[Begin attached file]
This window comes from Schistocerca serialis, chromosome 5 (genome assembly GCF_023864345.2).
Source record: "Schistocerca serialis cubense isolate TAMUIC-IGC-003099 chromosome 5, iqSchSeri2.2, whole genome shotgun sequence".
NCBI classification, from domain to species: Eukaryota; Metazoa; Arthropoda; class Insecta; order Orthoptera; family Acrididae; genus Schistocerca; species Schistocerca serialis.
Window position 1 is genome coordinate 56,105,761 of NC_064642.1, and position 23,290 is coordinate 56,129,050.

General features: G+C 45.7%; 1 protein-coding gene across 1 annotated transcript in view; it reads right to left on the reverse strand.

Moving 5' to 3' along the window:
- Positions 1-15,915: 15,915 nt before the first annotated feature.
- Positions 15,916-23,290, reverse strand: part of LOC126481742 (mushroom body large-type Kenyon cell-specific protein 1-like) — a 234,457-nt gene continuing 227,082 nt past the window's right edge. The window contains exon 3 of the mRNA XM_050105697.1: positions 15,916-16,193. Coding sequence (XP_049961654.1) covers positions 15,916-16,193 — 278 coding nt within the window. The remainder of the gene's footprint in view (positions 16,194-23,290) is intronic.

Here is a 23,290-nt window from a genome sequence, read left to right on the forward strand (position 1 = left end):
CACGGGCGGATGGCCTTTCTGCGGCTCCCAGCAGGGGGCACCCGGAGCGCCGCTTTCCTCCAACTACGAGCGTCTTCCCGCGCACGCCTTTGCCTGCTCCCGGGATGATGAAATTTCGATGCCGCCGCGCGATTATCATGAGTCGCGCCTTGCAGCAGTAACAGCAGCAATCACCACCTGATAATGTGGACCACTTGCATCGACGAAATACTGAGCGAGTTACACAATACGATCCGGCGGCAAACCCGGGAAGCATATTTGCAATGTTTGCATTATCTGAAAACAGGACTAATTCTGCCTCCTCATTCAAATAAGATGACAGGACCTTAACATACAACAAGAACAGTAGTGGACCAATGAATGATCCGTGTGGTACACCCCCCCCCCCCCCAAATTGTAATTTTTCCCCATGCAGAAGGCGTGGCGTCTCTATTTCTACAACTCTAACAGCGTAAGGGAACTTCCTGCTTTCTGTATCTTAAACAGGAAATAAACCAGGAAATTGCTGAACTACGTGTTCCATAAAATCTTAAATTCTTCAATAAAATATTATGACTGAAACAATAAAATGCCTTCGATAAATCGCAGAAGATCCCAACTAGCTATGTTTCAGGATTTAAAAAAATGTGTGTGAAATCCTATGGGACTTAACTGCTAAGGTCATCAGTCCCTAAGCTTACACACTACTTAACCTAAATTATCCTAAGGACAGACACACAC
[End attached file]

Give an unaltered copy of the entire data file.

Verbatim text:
This window comes from Schistocerca serialis, chromosome 5 (genome assembly GCF_023864345.2).
Source record: "Schistocerca serialis cubense isolate TAMUIC-IGC-003099 chromosome 5, iqSchSeri2.2, whole genome shotgun sequence".
NCBI classification, from domain to species: Eukaryota; Metazoa; Arthropoda; class Insecta; order Orthoptera; family Acrididae; genus Schistocerca; species Schistocerca serialis.
Window position 1 is genome coordinate 56,105,761 of NC_064642.1, and position 23,290 is coordinate 56,129,050.

General features: G+C 45.7%; 1 protein-coding gene across 1 annotated transcript in view; it reads right to left on the reverse strand.

Moving 5' to 3' along the window:
- Positions 1-15,915: 15,915 nt before the first annotated feature.
- Positions 15,916-23,290, reverse strand: part of LOC126481742 (mushroom body large-type Kenyon cell-specific protein 1-like) — a 234,457-nt gene continuing 227,082 nt past the window's right edge. The window contains exon 3 of the mRNA XM_050105697.1: positions 15,916-16,193. Coding sequence (XP_049961654.1) covers positions 15,916-16,193 — 278 coding nt within the window. The remainder of the gene's footprint in view (positions 16,194-23,290) is intronic.

Here is a 23,290-nt window from a genome sequence, read left to right on the forward strand (position 1 = left end):
CACGGGCGGATGGCCTTTCTGCGGCTCCCAGCAGGGGGCACCCGGAGCGCCGCTTTCCTCCAACTACGAGCGTCTTCCCGCGCACGCCTTTGCCTGCTCCCGGGATGATGAAATTTCGATGCCGCCGCGCGATTATCATGAGTCGCGCCTTGCAGCAGTAACAGCAGCAATCACCACCTGATAATGTGGACCACTTGCATCGACGAAATACTGAGCGAGTTACACAATACGATCCGGCGGCAAACCCGGGAAGCATATTTGCAATGTTTGCATTATCTGAAAACAGGACTAATTCTGCCTCCTCATTCAAATAAGATGACAGGACCTTAACATACAACAAGAACAGTAGTGGACCAATGAATGATCCGTGTGGTACACCCCCCCCCCCCCCAAATTGTAATTTTTCCCCATGCAGAAGGCGTGGCGTCTCTATTTCTACAACTCTAACAGCGTAAGGGAACTTCCTGCTTTCTGTATCTTAAACAGGAAATAAACCAGGAAATTGCTGAACTACGTGTTCCATAAAATCTTAAATTCTTCAATAAAATATTATGACTGAAACAATAAAATGCCTTCGATAAATCGCAGAAGATCCCAACTAGCTATGTTTCAGGATTTAAAAAAATGTGTGTGAAATCCTATGGGACTTAACTGCTAAGGTCATCAGTCCCTAAGCTTACACACTACTTAACCTAAATTATCCTAAGGACAGACACACAC